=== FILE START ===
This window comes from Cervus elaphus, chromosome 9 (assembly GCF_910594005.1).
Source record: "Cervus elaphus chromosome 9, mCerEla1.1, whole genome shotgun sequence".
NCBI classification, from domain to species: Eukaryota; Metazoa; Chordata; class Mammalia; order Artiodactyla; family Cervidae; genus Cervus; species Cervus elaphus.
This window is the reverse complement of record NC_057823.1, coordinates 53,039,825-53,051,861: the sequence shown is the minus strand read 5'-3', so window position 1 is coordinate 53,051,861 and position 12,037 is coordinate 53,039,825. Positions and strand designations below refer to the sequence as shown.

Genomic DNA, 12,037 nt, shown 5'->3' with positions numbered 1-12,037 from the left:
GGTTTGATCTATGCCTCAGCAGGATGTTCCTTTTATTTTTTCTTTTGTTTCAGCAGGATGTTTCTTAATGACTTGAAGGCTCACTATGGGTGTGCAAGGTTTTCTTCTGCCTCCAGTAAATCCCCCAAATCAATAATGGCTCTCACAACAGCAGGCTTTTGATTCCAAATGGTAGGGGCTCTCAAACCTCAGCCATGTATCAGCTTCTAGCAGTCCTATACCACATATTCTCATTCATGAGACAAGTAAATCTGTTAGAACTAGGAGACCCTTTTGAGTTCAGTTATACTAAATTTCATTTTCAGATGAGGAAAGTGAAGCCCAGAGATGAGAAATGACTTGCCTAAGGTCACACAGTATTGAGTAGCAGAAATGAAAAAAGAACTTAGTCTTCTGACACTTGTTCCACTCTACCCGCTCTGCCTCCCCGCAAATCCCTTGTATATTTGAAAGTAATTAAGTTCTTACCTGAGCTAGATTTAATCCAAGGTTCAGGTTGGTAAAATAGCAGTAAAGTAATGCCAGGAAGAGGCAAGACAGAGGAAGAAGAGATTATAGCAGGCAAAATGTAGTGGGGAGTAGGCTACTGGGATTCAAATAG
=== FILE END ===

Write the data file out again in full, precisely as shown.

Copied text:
This window comes from Cervus elaphus, chromosome 9 (assembly GCF_910594005.1).
Source record: "Cervus elaphus chromosome 9, mCerEla1.1, whole genome shotgun sequence".
NCBI classification, from domain to species: Eukaryota; Metazoa; Chordata; class Mammalia; order Artiodactyla; family Cervidae; genus Cervus; species Cervus elaphus.
This window is the reverse complement of record NC_057823.1, coordinates 53,039,825-53,051,861: the sequence shown is the minus strand read 5'-3', so window position 1 is coordinate 53,051,861 and position 12,037 is coordinate 53,039,825. Positions and strand designations below refer to the sequence as shown.

Genomic DNA, 12,037 nt, shown 5'->3' with positions numbered 1-12,037 from the left:
GGTTTGATCTATGCCTCAGCAGGATGTTCCTTTTATTTTTTCTTTTGTTTCAGCAGGATGTTTCTTAATGACTTGAAGGCTCACTATGGGTGTGCAAGGTTTTCTTCTGCCTCCAGTAAATCCCCCAAATCAATAATGGCTCTCACAACAGCAGGCTTTTGATTCCAAATGGTAGGGGCTCTCAAACCTCAGCCATGTATCAGCTTCTAGCAGTCCTATACCACATATTCTCATTCATGAGACAAGTAAATCTGTTAGAACTAGGAGACCCTTTTGAGTTCAGTTATACTAAATTTCATTTTCAGATGAGGAAAGTGAAGCCCAGAGATGAGAAATGACTTGCCTAAGGTCACACAGTATTGAGTAGCAGAAATGAAAAAAGAACTTAGTCTTCTGACACTTGTTCCACTCTACCCGCTCTGCCTCCCCGCAAATCCCTTGTATATTTGAAAGTAATTAAGTTCTTACCTGAGCTAGATTTAATCCAAGGTTCAGGTTGGTAAAATAGCAGTAAAGTAATGCCAGGAAGAGGCAAGACAGAGGAAGAAGAGATTATAGCAGGCAAAATGTAGTGGGGAGTAGGCTACTGGGATTCAAATAG